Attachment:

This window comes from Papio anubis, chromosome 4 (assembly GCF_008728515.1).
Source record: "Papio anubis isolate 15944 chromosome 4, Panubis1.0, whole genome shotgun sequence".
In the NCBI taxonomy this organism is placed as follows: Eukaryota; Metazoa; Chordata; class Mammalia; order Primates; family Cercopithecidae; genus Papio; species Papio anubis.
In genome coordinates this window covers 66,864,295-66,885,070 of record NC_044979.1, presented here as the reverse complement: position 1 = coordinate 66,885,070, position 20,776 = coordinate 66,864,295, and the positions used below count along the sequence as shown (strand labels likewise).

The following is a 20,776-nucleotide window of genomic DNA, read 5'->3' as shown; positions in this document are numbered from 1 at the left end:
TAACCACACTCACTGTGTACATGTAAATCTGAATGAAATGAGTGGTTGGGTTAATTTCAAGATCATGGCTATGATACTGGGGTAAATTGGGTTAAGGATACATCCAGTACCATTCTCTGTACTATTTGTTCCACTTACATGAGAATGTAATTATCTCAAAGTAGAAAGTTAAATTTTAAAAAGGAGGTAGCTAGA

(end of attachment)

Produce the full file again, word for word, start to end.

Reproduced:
This window comes from Papio anubis, chromosome 4 (assembly GCF_008728515.1).
Source record: "Papio anubis isolate 15944 chromosome 4, Panubis1.0, whole genome shotgun sequence".
In the NCBI taxonomy this organism is placed as follows: Eukaryota; Metazoa; Chordata; class Mammalia; order Primates; family Cercopithecidae; genus Papio; species Papio anubis.
In genome coordinates this window covers 66,864,295-66,885,070 of record NC_044979.1, presented here as the reverse complement: position 1 = coordinate 66,885,070, position 20,776 = coordinate 66,864,295, and the positions used below count along the sequence as shown (strand labels likewise).

The following is a 20,776-nucleotide window of genomic DNA, read 5'->3' as shown; positions in this document are numbered from 1 at the left end:
TAACCACACTCACTGTGTACATGTAAATCTGAATGAAATGAGTGGTTGGGTTAATTTCAAGATCATGGCTATGATACTGGGGTAAATTGGGTTAAGGATACATCCAGTACCATTCTCTGTACTATTTGTTCCACTTACATGAGAATGTAATTATCTCAAAGTAGAAAGTTAAATTTTAAAAAGGAGGTAGCTAGA